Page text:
Meanwhile, students who don’t hail from the “1 percent” are left behind, with money becoming the golden key to higher education these days. Tuition rates may decrease eventually thanks to the rise of quality web-based programs, but until then, students need a different option. Bhargava said that part of the solution is leveraging the collective pool of knowledge and experience of alumni groups.
The problem, of course, is that getting in contact with alumni in one’s peer group, for coffee or whatever the case may be, isn’t easy. Cold calling or emailing alumni in your school’s database often ends up being akin to yelling into a well. So giving alumni one resource where they can respond to pre-determined questions from students to share their experiences and help students understand best practices for constructing majors and finding a job post-college definitely has a place, and some appeal.
One potential issue, though, is that Mytonomy doesn’t compensate its guidance counselors, relying instead on good will and the reward of being a mentor to someone going through the same nail-biting experiences you went through at some point. There are plenty of those willing to contribute their time to talk to students, however, and Bhargava said that the team is considering implementing some kind of incentive structure for contributors.
In the meantime, Tiffany Parry Director of Alumni Relations and Events at The Lab School Of Washington — a K-12 day school for students with disabilities in D.C. — highlights another incentive for alumni. The Lab School has used Mytonomy Plus (the startup’s premium, school-facing version) to create its own private “channel” for its students, so that they can home in on content from alumni of their school in particular, while the school itself has a level of oversight in terms of the content being uploaded.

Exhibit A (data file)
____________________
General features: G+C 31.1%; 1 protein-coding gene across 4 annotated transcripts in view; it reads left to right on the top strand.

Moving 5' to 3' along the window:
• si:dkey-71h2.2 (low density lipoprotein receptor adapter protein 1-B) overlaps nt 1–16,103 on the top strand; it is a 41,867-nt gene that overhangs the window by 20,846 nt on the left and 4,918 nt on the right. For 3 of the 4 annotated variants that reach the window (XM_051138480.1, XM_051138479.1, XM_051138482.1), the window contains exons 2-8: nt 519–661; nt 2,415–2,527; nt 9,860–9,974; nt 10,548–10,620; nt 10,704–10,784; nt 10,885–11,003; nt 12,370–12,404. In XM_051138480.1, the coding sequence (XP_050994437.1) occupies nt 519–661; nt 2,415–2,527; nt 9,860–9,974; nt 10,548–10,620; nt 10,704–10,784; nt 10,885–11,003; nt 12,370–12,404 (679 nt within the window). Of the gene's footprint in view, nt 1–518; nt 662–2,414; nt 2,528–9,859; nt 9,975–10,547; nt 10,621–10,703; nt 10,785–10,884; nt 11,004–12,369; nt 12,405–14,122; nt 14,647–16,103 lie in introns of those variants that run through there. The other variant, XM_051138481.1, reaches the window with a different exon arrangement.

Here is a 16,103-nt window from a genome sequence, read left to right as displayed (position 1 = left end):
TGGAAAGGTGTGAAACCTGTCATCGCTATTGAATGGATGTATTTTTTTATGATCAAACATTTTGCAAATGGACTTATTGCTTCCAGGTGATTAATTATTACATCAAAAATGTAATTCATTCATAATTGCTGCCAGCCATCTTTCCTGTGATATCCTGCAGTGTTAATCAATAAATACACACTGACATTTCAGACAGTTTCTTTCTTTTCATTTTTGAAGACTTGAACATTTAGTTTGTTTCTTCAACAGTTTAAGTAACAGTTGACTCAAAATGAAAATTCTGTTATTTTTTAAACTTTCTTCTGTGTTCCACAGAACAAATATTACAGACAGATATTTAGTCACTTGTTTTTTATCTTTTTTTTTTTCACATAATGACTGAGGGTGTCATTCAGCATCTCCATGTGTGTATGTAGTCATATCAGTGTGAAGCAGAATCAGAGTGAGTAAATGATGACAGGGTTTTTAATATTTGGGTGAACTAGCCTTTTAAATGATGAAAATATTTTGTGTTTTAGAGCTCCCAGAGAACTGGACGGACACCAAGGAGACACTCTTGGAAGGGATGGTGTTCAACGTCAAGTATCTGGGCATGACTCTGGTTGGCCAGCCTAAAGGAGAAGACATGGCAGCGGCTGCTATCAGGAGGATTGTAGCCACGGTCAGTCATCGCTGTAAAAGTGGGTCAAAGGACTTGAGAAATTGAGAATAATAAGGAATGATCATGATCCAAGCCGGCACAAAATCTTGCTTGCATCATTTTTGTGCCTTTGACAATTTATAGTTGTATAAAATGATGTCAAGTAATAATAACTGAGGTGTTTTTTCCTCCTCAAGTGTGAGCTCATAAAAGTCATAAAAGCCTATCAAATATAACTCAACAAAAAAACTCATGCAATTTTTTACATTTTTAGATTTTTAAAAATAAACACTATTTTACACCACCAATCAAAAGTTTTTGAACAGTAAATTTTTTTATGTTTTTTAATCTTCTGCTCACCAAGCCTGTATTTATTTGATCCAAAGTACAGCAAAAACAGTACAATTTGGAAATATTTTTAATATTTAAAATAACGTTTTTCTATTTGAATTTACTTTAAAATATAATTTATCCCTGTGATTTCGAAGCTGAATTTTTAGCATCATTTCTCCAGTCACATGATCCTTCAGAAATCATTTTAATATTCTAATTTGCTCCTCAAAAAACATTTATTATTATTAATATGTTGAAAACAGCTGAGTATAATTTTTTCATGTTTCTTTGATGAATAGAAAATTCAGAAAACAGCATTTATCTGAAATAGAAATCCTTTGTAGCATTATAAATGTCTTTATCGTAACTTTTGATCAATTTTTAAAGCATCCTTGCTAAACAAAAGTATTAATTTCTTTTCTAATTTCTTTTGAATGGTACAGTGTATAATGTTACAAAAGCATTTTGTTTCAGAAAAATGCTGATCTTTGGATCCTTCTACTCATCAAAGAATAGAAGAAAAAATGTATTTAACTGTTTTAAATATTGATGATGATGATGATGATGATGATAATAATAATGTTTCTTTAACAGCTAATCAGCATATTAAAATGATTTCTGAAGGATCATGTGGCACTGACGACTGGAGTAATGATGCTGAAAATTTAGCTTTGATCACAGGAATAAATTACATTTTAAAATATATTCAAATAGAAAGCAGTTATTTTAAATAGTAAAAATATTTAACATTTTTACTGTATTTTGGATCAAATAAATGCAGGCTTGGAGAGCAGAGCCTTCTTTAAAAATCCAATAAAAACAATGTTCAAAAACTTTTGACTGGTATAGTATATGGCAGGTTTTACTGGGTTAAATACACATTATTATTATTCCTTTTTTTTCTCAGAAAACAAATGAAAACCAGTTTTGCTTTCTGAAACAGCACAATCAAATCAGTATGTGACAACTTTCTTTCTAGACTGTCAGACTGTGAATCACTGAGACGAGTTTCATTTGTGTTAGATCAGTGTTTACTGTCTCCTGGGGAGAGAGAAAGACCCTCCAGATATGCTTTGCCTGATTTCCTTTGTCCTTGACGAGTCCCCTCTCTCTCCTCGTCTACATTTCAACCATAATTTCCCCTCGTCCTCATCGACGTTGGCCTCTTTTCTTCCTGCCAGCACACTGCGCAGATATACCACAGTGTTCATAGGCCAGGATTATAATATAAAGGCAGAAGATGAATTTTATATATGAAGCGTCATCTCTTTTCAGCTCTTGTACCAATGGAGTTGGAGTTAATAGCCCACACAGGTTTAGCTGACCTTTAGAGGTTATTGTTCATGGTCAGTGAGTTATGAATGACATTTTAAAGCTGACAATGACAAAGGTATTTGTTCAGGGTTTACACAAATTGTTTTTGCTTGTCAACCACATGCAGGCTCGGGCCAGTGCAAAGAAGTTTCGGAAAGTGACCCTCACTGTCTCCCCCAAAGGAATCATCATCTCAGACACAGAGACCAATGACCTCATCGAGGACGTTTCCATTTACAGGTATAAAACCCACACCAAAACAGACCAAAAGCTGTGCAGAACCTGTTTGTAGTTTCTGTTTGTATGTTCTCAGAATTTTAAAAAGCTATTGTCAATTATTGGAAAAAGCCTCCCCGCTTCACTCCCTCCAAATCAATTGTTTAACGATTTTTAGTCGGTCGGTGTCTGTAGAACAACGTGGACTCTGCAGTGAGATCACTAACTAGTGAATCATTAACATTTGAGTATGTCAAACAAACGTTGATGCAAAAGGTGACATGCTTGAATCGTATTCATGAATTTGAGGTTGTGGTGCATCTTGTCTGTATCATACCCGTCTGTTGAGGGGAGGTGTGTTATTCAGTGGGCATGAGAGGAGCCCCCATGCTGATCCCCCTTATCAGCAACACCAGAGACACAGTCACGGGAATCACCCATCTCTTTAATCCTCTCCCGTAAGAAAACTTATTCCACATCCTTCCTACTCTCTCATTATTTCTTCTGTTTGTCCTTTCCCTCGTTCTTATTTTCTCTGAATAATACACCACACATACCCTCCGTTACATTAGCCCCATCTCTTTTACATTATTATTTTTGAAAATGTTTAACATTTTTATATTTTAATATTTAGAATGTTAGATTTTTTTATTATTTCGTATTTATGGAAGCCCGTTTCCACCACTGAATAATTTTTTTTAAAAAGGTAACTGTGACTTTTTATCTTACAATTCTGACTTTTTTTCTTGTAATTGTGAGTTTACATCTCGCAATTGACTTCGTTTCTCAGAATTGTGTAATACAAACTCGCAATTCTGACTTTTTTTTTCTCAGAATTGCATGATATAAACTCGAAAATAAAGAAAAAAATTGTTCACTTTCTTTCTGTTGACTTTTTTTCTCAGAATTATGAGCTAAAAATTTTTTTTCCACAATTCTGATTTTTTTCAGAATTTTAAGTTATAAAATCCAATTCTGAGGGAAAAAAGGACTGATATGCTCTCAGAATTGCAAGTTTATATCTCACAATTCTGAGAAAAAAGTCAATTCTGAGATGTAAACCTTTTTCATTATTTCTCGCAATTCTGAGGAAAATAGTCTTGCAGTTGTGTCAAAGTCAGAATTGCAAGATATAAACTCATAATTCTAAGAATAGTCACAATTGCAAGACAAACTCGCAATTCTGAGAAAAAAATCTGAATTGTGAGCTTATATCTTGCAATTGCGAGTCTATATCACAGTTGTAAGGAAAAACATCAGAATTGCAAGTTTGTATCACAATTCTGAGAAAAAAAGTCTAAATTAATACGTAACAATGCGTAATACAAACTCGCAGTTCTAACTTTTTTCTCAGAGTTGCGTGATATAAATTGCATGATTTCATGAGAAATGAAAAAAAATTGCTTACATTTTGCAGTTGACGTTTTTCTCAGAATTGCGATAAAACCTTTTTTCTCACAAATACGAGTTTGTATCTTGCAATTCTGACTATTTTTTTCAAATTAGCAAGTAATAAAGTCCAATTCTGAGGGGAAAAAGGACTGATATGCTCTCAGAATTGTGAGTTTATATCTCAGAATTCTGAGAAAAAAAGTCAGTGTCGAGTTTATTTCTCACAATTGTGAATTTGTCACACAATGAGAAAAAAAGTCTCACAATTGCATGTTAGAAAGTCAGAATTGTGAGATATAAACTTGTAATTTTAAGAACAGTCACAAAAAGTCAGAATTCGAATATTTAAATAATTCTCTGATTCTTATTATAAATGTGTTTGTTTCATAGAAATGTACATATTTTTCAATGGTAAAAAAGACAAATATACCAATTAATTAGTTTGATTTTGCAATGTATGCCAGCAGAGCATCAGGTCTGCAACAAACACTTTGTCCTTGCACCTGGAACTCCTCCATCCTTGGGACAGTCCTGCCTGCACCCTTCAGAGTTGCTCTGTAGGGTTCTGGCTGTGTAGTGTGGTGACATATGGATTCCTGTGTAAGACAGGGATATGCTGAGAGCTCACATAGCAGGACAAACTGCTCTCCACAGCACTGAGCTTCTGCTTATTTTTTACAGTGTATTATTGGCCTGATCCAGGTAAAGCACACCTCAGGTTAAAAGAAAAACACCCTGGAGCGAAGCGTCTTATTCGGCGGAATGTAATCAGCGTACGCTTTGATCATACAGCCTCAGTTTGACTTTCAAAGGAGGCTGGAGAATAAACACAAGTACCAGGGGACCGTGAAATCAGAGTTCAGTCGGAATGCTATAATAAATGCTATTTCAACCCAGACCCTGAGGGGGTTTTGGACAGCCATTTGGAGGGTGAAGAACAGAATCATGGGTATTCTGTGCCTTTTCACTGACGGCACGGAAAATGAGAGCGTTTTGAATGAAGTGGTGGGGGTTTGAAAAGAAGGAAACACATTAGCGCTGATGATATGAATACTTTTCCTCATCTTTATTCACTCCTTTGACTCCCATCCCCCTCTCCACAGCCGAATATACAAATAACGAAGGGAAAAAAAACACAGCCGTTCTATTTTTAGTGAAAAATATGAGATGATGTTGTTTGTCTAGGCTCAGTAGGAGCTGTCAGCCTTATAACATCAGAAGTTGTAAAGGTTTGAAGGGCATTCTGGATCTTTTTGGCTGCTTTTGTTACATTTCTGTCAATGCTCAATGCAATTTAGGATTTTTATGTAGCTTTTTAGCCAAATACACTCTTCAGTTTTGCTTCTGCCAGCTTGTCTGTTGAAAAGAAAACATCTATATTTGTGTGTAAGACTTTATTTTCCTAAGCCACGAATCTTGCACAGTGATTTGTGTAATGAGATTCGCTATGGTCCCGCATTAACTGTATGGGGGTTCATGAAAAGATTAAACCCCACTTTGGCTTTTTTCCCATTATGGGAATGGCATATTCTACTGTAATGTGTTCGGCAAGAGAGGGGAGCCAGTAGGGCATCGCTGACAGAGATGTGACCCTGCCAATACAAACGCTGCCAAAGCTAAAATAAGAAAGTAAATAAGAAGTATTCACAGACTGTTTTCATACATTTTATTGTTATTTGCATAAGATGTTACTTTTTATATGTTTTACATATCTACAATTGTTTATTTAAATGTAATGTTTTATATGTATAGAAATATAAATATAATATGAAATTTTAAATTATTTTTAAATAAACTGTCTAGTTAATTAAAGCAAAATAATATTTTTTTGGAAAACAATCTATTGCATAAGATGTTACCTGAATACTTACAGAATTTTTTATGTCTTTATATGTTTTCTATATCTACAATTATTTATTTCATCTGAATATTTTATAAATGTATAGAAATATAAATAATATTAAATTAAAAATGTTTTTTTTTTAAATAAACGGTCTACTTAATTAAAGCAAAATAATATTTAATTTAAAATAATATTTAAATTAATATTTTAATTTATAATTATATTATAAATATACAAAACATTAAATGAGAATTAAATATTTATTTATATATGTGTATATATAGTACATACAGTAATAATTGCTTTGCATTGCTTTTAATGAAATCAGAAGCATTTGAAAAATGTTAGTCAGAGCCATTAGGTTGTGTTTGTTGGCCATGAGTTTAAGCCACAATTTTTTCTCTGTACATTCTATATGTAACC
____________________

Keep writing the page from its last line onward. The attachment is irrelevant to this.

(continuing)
In terms of general user experience, the best way to find advice for college-bound high school students doesn’t come from a YouTube search, although that tends to be one of the first things students do when searching for educational advice on the Internet. What’s more, schools want some level of oversight when it comes to crowdsourced video content and generally don’t want students searching for advice on YouTube — or don’t allow access to the site — for a variety of reasons.
But Parry says that services like Mytonomy work in the school’s context because they can offer a guidance-focused video channel without having to hire 10 additional guidance counselors. Plus, as anyone who’s interacted with video chat, Skype video or video advertising knows, personal testimonials can be a lot more engaging and effective than the alternative.
Mytonomy is operating under a similar mission as JobScout, as both are looking to make it easier for the millions of Americans without access to top guidance counselors, tutors and recruiters to level the playing field. There’s value in having someone who comes from a similar background as you, went to the same school, and looks and talks like you sharing their experience. Mytonomy is also busy moving into new languages, too, starting with Spanish.
There’s still the issue of quality control — naturally, not all of Mytonomy’s contributors are certified counselors or mentors — but right now the bar is set pretty low, and anything that can help students make better, more informed decisions has an opportunity to move the needle.
For more, find Mytonomy at home here.